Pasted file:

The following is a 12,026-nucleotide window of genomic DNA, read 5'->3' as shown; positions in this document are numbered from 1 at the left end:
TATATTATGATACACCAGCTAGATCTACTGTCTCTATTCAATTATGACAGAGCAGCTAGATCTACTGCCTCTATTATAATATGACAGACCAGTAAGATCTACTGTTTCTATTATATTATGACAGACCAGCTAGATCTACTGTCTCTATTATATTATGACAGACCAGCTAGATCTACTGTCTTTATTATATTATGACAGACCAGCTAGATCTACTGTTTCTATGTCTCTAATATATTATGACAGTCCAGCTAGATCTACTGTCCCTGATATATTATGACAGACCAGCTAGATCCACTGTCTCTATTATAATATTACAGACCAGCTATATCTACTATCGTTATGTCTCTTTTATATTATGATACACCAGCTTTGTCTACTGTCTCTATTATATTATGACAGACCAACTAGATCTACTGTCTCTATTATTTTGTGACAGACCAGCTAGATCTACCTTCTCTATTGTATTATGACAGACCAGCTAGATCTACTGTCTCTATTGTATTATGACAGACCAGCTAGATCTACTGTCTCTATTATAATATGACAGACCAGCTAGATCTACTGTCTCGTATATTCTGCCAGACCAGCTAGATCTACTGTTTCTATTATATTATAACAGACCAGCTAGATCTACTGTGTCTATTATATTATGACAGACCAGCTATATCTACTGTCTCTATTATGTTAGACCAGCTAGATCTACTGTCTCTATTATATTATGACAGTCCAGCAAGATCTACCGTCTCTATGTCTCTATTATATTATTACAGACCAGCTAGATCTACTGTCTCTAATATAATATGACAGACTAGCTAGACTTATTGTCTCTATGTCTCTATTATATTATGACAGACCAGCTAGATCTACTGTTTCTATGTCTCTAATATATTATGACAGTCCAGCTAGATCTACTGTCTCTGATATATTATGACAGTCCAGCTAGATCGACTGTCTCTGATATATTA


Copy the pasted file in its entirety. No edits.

The following is a 12,026-nucleotide window of genomic DNA, read 5'->3' as shown; positions in this document are numbered from 1 at the left end:
TATATTATGATACACCAGCTAGATCTACTGTCTCTATTCAATTATGACAGAGCAGCTAGATCTACTGCCTCTATTATAATATGACAGACCAGTAAGATCTACTGTTTCTATTATATTATGACAGACCAGCTAGATCTACTGTCTCTATTATATTATGACAGACCAGCTAGATCTACTGTCTTTATTATATTATGACAGACCAGCTAGATCTACTGTTTCTATGTCTCTAATATATTATGACAGTCCAGCTAGATCTACTGTCCCTGATATATTATGACAGACCAGCTAGATCCACTGTCTCTATTATAATATTACAGACCAGCTATATCTACTATCGTTATGTCTCTTTTATATTATGATACACCAGCTTTGTCTACTGTCTCTATTATATTATGACAGACCAACTAGATCTACTGTCTCTATTATTTTGTGACAGACCAGCTAGATCTACCTTCTCTATTGTATTATGACAGACCAGCTAGATCTACTGTCTCTATTGTATTATGACAGACCAGCTAGATCTACTGTCTCTATTATAATATGACAGACCAGCTAGATCTACTGTCTCGTATATTCTGCCAGACCAGCTAGATCTACTGTTTCTATTATATTATAACAGACCAGCTAGATCTACTGTGTCTATTATATTATGACAGACCAGCTATATCTACTGTCTCTATTATGTTAGACCAGCTAGATCTACTGTCTCTATTATATTATGACAGTCCAGCAAGATCTACCGTCTCTATGTCTCTATTATATTATTACAGACCAGCTAGATCTACTGTCTCTAATATAATATGACAGACTAGCTAGACTTATTGTCTCTATGTCTCTATTATATTATGACAGACCAGCTAGATCTACTGTTTCTATGTCTCTAATATATTATGACAGTCCAGCTAGATCTACTGTCTCTGATATATTATGACAGTCCAGCTAGATCGACTGTCTCTGATATATTA